Seniors and Their Finances
Seniors, like individuals in other age groups, face a range of financial challenges and considerations as they navigate retirement and aging. Managing finances in the senior years requires careful planning and attention to various aspects of financial well-being. Here are some key ideas to consider:
5 Best Small Towns in Texas to Retire
This post includes content written by AI. Retirement is a time to slow down, relax, and enjoy the fruits of a lifetime of labor. For those considering a move to Texas for their golden years, small towns offer the perfect blend of Southern hospitality, affordable living, and leisure activities. Here are the five best small towns in Texas, each with a population of fewer than 100,000, that provide the ideal backdrop for a fulfilling retirement.
Beaches vs. Cornfields? Nebraska Beats Florida in Retirement Rankings
Florida, affectionately known as the "Sunshine State," has traditionally been the go-to destination for those looking to enjoy their retirement years under the sun, surrounded by picturesque beaches and a relaxed ambiance. Yet, a recent revelation has raised eyebrows.
“Happy” Haynes legacy includes 30 bur oak trees in Denver
After serving more than three decades in public service on the City Council, School Board and as executive director of Denver’s Parks and Recreation Department, Allegra “Happy” Haynes is retiring.
Start Saving for Retirement by This Age for Optimal Success
We've all heard it before: "Start saving for retirement as soon as you can." Yet, a new study from the Milken Institute reveals just how early that should be. If you've been pondering when to begin your retirement savings journey, the answer might be sooner than you think. The Milken Institute suggests starting saving at age 25 and saving $100 weekly would yield over $1.1 million by age 65.
This City Has Been Ranked as the Worst Place in Maryland to Retire
As we approach retirement, financial security becomes a top concern. However, a significant number of Americans don't feel entirely confident about their retirement savings. According to a recent survey, only27% of workers are very confident that they'll have enough money to retire comfortably.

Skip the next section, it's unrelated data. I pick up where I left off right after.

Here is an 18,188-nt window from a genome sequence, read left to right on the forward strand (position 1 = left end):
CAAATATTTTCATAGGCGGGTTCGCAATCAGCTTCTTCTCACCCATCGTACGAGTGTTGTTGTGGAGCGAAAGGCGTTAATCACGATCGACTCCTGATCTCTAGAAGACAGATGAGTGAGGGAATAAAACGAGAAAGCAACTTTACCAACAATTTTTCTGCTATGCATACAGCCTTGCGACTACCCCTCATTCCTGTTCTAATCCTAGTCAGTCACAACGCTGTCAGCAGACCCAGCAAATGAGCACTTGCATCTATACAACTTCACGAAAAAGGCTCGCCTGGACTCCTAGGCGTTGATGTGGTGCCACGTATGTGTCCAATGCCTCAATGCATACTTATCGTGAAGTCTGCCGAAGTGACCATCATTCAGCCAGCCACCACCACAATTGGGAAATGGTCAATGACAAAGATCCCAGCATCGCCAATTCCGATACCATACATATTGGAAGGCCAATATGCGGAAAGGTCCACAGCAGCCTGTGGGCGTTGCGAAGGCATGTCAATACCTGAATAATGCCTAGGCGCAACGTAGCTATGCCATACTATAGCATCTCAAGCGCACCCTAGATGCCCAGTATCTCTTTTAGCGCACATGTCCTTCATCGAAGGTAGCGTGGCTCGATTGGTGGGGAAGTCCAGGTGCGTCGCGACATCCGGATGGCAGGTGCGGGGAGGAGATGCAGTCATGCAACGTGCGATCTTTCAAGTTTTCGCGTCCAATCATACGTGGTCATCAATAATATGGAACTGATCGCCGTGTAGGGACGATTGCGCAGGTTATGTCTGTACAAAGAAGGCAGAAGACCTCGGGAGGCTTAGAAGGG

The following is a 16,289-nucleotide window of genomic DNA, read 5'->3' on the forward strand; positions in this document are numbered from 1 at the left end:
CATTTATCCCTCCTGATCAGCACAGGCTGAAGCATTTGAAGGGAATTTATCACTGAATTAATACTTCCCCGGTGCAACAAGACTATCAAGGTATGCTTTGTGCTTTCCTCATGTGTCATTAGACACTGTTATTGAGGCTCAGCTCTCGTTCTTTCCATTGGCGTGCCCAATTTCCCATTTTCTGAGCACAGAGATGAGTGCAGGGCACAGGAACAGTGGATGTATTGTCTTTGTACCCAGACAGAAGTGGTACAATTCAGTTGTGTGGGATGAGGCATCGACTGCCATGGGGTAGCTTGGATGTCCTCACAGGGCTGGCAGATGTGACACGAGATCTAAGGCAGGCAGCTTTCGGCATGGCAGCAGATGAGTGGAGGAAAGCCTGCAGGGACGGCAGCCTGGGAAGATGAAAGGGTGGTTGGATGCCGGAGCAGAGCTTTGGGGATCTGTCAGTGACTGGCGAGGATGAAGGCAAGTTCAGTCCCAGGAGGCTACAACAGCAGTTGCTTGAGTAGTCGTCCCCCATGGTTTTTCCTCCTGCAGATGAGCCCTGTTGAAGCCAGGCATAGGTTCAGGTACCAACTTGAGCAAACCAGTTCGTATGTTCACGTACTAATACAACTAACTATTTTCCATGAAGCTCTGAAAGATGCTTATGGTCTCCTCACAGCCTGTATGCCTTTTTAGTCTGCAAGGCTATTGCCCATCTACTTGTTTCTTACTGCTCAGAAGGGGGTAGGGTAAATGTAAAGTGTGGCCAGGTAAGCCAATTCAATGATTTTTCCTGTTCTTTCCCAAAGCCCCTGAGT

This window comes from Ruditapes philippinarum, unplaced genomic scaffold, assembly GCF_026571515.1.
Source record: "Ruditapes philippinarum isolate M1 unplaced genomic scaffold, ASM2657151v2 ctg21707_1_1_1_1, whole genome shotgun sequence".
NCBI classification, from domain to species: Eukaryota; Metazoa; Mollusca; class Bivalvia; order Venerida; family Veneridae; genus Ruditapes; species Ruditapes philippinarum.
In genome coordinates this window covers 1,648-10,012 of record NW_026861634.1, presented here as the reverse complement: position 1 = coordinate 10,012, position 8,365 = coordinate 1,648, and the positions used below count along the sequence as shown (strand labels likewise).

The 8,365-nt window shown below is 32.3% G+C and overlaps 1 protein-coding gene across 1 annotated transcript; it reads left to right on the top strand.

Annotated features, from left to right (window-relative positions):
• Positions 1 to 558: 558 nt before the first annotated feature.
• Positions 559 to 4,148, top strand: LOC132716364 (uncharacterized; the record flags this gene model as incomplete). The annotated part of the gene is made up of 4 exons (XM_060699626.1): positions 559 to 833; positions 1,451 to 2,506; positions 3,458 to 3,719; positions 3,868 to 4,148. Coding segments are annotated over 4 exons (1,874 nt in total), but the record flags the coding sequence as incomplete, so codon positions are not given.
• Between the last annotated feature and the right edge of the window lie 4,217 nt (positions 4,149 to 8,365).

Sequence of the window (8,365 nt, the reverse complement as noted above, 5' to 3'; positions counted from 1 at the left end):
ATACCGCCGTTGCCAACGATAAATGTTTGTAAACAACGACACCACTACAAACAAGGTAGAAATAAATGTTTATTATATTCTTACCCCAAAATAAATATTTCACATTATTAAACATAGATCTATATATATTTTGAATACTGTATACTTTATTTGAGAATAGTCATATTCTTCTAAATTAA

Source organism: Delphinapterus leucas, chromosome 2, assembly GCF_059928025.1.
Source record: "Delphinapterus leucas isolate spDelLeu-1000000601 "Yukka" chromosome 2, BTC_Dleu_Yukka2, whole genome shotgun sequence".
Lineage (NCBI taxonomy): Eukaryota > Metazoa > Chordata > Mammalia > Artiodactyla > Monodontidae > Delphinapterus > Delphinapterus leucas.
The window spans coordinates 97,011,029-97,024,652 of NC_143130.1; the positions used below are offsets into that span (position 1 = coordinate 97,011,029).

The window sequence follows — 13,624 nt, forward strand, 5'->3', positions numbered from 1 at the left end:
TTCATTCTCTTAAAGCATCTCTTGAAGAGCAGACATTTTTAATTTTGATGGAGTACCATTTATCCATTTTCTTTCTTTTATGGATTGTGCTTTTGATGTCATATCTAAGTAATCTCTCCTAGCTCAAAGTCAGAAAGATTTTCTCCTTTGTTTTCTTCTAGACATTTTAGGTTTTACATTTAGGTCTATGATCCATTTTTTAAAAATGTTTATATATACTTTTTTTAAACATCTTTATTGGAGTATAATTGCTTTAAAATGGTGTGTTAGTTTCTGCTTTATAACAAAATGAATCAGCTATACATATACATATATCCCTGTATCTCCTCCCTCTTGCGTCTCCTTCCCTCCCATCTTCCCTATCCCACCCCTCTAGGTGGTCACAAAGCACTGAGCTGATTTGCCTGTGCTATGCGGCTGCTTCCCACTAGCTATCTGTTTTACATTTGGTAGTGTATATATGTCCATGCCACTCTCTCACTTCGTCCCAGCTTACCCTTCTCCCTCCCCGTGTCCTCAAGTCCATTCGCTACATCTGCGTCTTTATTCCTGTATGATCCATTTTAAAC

Top 10 California Cities for a Comfortable Retirement on Social Security
When it comes to retirement, California, with its diverse landscape and myriad of recreational activities, is a dream destination for many. However, if you're planning to rely primarily on Social Security, finding the right city that merges affordability with quality of life is crucial. Based on cost of living, amenities, and local attractions, here are the top 10 California cities for retirees on a Social Security budget.
Retirement Earnings Test: What You Need to Know
The primary objective of Social Security benefits is to provide income to workers who are now retired. That doesn’t mean that those who have reached the minimum retirement age but are still working won’t get Social Security. Although such people are still eligible, some benefits are temporarily withheld until they reach their full retirement age (FRA). Moreover, these people need to do the Retirement Earnings Test (RET), which helps the Social Security Administration (SSA) determine the amount of benefits to withhold.
Nick Saban Shrugs Off Retirement Chatter After Tight Victory
Famed Alabama head coach, Nick Saban, found himself amidst a whirlwind of online speculation after a challenging win over South Florida, with many suggesting it's time he hung up his coaching boots.
Younger baby boomers are poorer than their older boomer peers, according to new research
The Center for Retirement Research at Boston College has landed on a startling discovery: Baby boomers born in the early 1960s have about $50,000 less saved for retirement when they reach their early 50s than those born in the late 1950s.
47% Of Americans Say Achieving Retirement Security Will Take A Miracle
The retirement landscape in the U.S. seems to be shifting. According to a recent survey by Natixis Investment Managers, a staggering 47% of Americans believe that attaining a secure retirement would need nothing short of a miracle. This sentiment has risen considerably from 40% who felt the same two years ago.
Major Outlets Cast Doubt Over Biden's Age for Re-election
Both leading publications run op-eds suggesting President Joe Biden, 80, is too old for another term. Biden's age is compared to late Supreme Court Justice Ruth Bader Ginsburg, who passed away close to an election.
Unlocking the 6 Secrets to Wealth: The Ultimate Guide to Retirement for the Self-Employed!